Enzymatic susceptibility and spontaneous release of human melanoma tumor-associated antigens.

Journal Article (Journal Article)

A chimpanzee anti-human melanoma antiserum was used to study the enzymatic susceptibility and spontaneous release into tissue culture medium of human melanoma tumor-associated antigens (TAA). Limited proteolytic digestion of melanoma cells with trypsin or with pronase rendered these cells refractory to lysis by the chimpanzee antiserum and complement. Longer periods of incubation of higher concentrations of enzyme caused an increased sensitivity to lysis. Digestion of melanoma cells with neuraminidase apparently exposed antigens reactive with natural antibodies in rabbit complement because cells so treated had a marked increase in sensitivity to cytolysis. Absorption of the complement with either neuraminidase-treated human melanoma cells or washed human spleen cells prior to its use in the cytotoxicity assay removed this activity. When absorbed complement was used, neuraminidase had no noticeable effect on the expression of malanoma TAA. These results suggest that proteolytic digestion of melanoma cells may prove to be a useful means of solubilizing TAA. The spontaneous release of melanoma cell membrane TAA was studied. Protein precipitated by (NH4)2SO4 from four of six samples of tissue culture medium used to feed malanoma cell lines contained significant antigenic activity compared to a control "antigen" preparation, whereas one preparation contained only limited TAA activity. One melanoma cell line that apparently failed to release TAA into the culture medium had previously become nonreactive with the chimpanzee antiserum. From these data, we conclude that melanoma cells growing in tissue culture rapidly release large amounts of TAA into the culture media and, as a result, the spent culture medium may be a good source for obtaining TAA for further study. The significance of these results is discussed.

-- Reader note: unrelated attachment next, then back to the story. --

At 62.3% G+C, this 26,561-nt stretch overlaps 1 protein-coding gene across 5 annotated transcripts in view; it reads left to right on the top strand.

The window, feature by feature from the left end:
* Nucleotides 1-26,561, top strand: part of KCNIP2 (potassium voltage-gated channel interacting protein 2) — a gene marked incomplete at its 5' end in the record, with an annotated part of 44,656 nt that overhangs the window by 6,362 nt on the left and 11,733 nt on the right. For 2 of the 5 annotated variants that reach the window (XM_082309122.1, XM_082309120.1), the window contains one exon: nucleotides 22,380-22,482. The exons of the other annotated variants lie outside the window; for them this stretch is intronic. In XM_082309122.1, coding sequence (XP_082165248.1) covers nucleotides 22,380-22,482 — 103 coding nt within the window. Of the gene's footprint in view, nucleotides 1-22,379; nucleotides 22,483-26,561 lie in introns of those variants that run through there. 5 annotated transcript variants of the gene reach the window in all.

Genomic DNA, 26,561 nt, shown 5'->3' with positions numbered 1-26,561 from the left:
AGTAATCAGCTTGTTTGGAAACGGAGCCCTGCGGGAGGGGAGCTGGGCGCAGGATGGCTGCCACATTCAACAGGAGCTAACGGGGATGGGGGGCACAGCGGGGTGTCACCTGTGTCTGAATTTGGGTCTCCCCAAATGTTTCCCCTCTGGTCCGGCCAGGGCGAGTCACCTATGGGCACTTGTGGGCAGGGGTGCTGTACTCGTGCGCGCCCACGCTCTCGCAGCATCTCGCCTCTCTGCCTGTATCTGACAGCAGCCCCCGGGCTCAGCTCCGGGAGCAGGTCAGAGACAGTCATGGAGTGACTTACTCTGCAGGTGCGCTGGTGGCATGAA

Full Text

Duke Authors

Cited Authors

  • Stuhlmiller, GM; Seigler, HF

Published Date

  • February 1, 1977

Published In

Volume / Issue

  • 58 / 2

Start / End Page

  • 215 - 221

PubMed ID

  • 833872

Pubmed Central ID

  • 833872

International Standard Serial Number (ISSN)

  • 0027-8874

Digital Object Identifier (DOI)

  • 10.1093/jnci/58.2.215


  • eng

Conference Location

  • United States